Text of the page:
Why poetry?

I focus on race and social justice in my writing because I believe poetry has the ability to shift dominant culture and to change people's hearts and minds. I think this is important because I believe legal solutions (laws and policies) are limited and can't transform our brutal system alone. However, poetry can help build community power—and I believe community power is what it will take to achieve social change.

What was your experience like learning about Asian history in school?

Up until college, I rarely learned about Asian or Asian American history in school. Looking back on my grade school, middle school, and high school experience, I realize I felt a disconnect between myself and my heritage.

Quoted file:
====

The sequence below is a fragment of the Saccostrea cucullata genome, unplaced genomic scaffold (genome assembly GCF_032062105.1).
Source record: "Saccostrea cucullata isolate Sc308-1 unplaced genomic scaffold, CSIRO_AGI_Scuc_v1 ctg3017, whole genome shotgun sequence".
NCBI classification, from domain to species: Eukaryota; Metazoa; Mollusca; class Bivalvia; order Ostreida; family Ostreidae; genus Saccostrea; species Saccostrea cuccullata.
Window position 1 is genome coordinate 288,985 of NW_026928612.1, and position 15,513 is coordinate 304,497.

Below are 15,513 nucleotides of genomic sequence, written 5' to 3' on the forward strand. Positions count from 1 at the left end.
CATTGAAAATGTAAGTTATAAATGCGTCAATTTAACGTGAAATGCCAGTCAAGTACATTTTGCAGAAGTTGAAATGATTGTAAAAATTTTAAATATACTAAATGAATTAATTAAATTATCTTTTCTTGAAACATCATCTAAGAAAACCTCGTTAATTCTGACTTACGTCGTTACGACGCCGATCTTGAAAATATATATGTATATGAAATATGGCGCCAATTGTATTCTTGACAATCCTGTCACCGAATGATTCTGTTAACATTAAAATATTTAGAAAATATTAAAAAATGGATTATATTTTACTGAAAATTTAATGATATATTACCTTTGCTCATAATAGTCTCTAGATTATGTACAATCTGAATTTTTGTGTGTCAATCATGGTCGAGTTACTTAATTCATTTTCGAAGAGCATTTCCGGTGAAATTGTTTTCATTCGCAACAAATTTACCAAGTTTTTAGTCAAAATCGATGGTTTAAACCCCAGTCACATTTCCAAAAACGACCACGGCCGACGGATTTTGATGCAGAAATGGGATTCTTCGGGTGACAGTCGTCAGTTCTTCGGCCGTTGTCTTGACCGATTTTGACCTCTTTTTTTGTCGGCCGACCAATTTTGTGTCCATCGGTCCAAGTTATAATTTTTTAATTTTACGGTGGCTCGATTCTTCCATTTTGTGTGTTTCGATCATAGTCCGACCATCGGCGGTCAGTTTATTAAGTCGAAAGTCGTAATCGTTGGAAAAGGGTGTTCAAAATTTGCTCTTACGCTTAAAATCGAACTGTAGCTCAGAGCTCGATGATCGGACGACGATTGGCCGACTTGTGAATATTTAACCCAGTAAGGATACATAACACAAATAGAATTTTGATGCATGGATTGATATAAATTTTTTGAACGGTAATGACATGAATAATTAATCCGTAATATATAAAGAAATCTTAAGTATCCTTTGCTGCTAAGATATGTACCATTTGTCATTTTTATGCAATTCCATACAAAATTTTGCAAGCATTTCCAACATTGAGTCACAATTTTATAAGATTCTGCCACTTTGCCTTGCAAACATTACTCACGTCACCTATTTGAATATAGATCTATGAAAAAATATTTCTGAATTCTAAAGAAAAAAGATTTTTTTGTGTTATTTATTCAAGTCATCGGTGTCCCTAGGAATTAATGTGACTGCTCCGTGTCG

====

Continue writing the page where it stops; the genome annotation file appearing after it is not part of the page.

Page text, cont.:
However, once I was accepted into the University of Washington [as an undergrad], I majored in American Ethnic Studies with a concentration in Asian American Studies. This was one of my most meaningful experiences in academia because it was one of the first educational spaces where I got to learn about my family's history, my cultural background, and Asian and Asian American resistance. Some of my favorite poems I've written, like "Morning Service" and "Year of the Dragon," were inspired by those classes.



There is a growing concern about Asian representation in media and whitewashing in Hollywood. Did this lack of representation affect you growing up?